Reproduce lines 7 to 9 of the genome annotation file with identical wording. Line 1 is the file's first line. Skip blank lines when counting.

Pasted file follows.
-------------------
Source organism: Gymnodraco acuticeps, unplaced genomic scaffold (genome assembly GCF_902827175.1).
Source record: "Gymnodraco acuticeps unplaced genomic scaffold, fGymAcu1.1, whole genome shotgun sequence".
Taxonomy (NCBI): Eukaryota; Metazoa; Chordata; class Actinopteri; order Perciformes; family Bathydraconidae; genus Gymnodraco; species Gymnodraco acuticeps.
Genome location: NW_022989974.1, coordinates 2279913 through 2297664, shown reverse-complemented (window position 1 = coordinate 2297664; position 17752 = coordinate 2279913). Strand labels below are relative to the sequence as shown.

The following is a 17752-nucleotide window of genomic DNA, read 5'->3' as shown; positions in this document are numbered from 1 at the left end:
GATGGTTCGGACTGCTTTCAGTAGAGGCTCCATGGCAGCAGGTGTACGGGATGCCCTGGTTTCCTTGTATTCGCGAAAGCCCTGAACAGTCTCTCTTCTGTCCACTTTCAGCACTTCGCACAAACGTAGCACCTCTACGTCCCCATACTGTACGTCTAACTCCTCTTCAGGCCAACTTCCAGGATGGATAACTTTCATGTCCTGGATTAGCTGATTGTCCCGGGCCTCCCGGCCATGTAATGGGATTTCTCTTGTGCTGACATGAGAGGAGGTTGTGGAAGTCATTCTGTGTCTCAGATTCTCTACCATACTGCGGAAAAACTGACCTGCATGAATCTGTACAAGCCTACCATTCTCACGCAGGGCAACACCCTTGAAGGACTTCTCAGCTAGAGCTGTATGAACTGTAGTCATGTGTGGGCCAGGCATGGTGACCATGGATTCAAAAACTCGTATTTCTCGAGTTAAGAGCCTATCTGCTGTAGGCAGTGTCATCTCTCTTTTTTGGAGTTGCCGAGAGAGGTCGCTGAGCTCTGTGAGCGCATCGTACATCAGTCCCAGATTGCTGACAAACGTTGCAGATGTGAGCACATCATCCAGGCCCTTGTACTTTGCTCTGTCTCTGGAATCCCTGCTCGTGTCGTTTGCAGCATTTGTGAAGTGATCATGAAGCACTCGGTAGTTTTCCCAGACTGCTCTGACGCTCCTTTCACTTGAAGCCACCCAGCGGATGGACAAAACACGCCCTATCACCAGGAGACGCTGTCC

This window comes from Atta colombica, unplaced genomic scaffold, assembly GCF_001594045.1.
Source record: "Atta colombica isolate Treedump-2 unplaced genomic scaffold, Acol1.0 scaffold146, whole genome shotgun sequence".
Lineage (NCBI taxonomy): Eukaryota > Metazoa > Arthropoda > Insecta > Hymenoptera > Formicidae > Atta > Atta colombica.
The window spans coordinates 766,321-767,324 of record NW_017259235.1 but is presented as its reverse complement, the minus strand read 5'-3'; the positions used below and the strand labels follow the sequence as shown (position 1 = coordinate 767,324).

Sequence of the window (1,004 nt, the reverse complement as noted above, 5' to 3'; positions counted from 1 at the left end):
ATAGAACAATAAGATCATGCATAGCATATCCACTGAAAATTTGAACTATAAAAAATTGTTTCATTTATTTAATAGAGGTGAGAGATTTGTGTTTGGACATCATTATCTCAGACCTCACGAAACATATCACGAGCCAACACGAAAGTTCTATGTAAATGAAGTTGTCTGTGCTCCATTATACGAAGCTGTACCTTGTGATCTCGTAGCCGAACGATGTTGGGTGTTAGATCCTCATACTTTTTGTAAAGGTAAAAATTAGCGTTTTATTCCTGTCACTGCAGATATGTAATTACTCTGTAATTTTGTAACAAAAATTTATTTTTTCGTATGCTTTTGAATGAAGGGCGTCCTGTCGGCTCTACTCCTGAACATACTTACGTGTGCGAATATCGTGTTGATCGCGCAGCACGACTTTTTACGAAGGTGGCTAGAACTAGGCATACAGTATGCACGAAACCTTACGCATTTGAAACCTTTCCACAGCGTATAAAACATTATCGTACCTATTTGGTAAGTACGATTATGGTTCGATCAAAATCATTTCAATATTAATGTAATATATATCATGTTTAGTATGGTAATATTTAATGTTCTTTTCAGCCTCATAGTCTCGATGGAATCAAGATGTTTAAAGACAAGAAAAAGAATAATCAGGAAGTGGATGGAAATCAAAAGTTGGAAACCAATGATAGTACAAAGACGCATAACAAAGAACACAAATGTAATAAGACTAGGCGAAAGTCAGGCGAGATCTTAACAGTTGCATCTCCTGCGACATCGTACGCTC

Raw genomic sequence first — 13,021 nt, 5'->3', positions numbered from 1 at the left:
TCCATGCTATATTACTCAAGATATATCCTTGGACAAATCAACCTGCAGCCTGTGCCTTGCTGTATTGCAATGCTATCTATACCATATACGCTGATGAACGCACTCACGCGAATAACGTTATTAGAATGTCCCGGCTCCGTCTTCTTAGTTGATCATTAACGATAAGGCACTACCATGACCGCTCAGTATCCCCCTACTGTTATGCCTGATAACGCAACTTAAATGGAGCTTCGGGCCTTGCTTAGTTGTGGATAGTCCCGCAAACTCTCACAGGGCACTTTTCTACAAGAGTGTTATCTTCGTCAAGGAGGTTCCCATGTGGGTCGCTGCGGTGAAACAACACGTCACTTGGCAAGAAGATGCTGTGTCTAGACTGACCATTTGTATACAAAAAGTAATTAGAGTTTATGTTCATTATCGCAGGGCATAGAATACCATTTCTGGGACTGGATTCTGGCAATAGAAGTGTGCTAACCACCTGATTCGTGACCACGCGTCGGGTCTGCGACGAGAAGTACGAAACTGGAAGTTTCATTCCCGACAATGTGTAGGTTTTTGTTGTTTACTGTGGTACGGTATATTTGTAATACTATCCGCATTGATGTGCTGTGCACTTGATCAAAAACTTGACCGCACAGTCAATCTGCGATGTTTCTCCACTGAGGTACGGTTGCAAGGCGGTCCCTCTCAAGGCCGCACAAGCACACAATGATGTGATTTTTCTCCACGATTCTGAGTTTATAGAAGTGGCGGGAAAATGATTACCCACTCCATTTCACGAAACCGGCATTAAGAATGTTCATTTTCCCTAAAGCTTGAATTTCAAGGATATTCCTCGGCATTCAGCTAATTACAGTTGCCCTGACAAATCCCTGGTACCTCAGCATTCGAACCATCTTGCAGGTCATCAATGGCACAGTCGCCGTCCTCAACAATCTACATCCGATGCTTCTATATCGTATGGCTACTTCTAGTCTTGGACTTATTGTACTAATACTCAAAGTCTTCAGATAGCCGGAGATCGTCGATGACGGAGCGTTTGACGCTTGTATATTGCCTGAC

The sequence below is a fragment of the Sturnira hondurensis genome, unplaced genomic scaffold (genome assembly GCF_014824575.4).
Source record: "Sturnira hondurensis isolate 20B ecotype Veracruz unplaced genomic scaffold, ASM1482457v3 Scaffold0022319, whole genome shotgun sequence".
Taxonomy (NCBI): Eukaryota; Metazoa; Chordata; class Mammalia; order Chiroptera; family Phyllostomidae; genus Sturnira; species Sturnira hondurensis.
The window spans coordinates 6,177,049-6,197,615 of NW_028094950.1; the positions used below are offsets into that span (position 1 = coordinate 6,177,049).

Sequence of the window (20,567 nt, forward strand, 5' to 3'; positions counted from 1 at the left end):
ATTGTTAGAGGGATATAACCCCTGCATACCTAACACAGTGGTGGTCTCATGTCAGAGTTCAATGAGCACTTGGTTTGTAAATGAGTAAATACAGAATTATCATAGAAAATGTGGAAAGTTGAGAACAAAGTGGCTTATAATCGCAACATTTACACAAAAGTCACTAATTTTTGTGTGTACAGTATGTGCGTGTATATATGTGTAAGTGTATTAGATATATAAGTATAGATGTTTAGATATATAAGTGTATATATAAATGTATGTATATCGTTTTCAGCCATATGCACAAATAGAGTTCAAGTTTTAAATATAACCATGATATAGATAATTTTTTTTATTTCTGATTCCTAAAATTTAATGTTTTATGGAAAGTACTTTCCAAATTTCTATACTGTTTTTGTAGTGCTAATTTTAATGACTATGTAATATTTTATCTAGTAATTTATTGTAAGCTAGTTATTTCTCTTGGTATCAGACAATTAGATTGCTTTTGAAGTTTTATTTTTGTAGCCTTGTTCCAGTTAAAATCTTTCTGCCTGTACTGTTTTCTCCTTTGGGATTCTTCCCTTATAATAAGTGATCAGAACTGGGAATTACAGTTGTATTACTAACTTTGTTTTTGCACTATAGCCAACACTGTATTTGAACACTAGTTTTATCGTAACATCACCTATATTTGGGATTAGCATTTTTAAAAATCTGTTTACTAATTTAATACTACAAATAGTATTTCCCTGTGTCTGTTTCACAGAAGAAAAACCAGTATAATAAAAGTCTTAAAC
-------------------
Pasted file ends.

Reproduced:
This window comes from Atta colombica, unplaced genomic scaffold, assembly GCF_001594045.1.
Source record: "Atta colombica isolate Treedump-2 unplaced genomic scaffold, Acol1.0 scaffold146, whole genome shotgun sequence".
Lineage (NCBI taxonomy): Eukaryota > Metazoa > Arthropoda > Insecta > Hymenoptera > Formicidae > Atta > Atta colombica.